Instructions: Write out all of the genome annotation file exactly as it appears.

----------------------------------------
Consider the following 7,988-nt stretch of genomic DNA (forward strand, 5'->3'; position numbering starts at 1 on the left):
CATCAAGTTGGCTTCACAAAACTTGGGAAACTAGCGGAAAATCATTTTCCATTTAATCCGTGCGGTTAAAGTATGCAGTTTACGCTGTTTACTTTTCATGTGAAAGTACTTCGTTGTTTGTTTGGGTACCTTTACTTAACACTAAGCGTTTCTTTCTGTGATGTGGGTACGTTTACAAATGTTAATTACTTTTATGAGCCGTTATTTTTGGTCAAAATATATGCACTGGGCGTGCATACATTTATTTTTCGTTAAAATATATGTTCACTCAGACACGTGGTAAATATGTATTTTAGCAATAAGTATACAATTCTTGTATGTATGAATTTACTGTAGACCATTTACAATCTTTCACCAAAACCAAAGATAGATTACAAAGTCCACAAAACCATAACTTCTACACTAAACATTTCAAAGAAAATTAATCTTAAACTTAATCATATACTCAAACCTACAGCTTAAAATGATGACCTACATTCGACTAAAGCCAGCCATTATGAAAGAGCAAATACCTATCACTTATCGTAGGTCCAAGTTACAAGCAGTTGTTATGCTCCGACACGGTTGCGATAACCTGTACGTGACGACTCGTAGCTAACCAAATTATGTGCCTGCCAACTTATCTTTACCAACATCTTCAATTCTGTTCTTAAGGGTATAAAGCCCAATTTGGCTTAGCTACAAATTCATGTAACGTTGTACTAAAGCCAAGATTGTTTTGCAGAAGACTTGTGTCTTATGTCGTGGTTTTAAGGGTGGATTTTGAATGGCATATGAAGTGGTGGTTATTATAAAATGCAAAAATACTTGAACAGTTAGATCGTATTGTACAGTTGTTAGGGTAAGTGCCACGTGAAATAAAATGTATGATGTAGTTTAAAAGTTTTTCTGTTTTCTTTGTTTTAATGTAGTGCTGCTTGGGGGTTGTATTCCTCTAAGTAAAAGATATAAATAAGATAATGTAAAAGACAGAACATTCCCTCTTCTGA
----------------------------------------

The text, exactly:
Consider the following 7,988-nt stretch of genomic DNA (forward strand, 5'->3'; position numbering starts at 1 on the left):
CATCAAGTTGGCTTCACAAAACTTGGGAAACTAGCGGAAAATCATTTTCCATTTAATCCGTGCGGTTAAAGTATGCAGTTTACGCTGTTTACTTTTCATGTGAAAGTACTTCGTTGTTTGTTTGGGTACCTTTACTTAACACTAAGCGTTTCTTTCTGTGATGTGGGTACGTTTACAAATGTTAATTACTTTTATGAGCCGTTATTTTTGGTCAAAATATATGCACTGGGCGTGCATACATTTATTTTTCGTTAAAATATATGTTCACTCAGACACGTGGTAAATATGTATTTTAGCAATAAGTATACAATTCTTGTATGTATGAATTTACTGTAGACCATTTACAATCTTTCACCAAAACCAAAGATAGATTACAAAGTCCACAAAACCATAACTTCTACACTAAACATTTCAAAGAAAATTAATCTTAAACTTAATCATATACTCAAACCTACAGCTTAAAATGATGACCTACATTCGACTAAAGCCAGCCATTATGAAAGAGCAAATACCTATCACTTATCGTAGGTCCAAGTTACAAGCAGTTGTTATGCTCCGACACGGTTGCGATAACCTGTACGTGACGACTCGTAGCTAACCAAATTATGTGCCTGCCAACTTATCTTTACCAACATCTTCAATTCTGTTCTTAAGGGTATAAAGCCCAATTTGGCTTAGCTACAAATTCATGTAACGTTGTACTAAAGCCAAGATTGTTTTGCAGAAGACTTGTGTCTTATGTCGTGGTTTTAAGGGTGGATTTTGAATGGCATATGAAGTGGTGGTTATTATAAAATGCAAAAATACTTGAACAGTTAGATCGTATTGTACAGTTGTTAGGGTAAGTGCCACGTGAAATAAAATGTATGATGTAGTTTAAAAGTTTTTCTGTTTTCTTTGTTTTAATGTAGTGCTGCTTGGGGGTTGTATTCCTCTAAGTAAAAGATATAAATAAGATAATGTAAAAGACAGAACATTCCCTCTTCTGA